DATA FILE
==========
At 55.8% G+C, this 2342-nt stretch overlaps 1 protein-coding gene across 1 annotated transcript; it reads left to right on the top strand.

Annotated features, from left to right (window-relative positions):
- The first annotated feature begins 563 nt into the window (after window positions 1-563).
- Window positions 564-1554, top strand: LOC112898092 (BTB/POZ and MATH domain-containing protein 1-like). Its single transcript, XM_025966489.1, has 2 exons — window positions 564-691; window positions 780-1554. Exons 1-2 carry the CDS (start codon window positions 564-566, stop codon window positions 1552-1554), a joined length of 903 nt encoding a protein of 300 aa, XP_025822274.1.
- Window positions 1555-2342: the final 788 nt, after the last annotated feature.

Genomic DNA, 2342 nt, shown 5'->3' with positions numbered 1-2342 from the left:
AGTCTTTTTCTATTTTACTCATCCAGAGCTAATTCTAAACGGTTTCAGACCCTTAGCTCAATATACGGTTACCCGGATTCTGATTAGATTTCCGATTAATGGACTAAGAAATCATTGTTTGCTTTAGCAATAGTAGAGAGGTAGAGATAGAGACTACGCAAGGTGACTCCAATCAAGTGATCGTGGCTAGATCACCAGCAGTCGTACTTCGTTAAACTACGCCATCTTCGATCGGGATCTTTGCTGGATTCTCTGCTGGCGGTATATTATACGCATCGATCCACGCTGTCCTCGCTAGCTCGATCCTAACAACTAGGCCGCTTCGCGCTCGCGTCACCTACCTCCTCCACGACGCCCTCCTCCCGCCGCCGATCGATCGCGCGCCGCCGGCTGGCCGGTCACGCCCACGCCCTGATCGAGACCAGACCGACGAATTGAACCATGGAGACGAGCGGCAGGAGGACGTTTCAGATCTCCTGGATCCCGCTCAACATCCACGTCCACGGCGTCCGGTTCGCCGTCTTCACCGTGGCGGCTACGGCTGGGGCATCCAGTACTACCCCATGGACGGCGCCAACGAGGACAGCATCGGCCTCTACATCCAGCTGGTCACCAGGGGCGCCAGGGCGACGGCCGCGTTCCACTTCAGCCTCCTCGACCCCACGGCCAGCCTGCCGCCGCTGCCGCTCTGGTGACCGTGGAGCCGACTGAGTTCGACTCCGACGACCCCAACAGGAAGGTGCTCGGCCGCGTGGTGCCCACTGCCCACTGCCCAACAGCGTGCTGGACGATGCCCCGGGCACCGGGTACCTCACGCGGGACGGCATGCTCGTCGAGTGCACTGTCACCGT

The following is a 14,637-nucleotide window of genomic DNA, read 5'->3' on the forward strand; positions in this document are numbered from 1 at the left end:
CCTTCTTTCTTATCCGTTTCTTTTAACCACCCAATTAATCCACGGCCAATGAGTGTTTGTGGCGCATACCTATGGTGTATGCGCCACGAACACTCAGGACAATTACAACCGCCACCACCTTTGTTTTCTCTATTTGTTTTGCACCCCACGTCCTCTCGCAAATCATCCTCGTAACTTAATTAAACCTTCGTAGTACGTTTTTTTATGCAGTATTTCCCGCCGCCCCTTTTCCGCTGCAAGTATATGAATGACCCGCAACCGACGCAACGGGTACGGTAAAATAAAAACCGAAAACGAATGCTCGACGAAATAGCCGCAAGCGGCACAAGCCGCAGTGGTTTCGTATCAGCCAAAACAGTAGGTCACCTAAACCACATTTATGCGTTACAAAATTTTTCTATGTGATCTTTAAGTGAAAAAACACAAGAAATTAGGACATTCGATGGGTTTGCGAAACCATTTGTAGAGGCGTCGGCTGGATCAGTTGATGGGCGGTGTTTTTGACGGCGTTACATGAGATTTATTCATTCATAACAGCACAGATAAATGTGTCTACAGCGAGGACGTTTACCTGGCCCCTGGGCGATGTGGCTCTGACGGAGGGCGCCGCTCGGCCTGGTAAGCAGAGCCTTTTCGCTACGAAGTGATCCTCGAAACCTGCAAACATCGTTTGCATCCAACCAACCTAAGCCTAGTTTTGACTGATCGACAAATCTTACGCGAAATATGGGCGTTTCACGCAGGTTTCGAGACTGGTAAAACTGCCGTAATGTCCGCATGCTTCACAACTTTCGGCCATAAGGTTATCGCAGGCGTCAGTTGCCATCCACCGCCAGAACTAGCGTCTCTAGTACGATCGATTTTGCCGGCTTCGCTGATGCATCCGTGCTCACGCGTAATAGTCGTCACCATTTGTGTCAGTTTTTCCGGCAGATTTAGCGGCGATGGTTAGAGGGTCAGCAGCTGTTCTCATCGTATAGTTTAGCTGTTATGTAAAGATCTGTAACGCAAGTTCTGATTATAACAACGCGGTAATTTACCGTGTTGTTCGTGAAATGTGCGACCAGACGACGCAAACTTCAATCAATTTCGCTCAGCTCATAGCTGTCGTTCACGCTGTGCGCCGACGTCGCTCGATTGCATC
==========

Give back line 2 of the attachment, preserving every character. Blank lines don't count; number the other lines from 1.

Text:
Annotated features, from left to right (window-relative positions):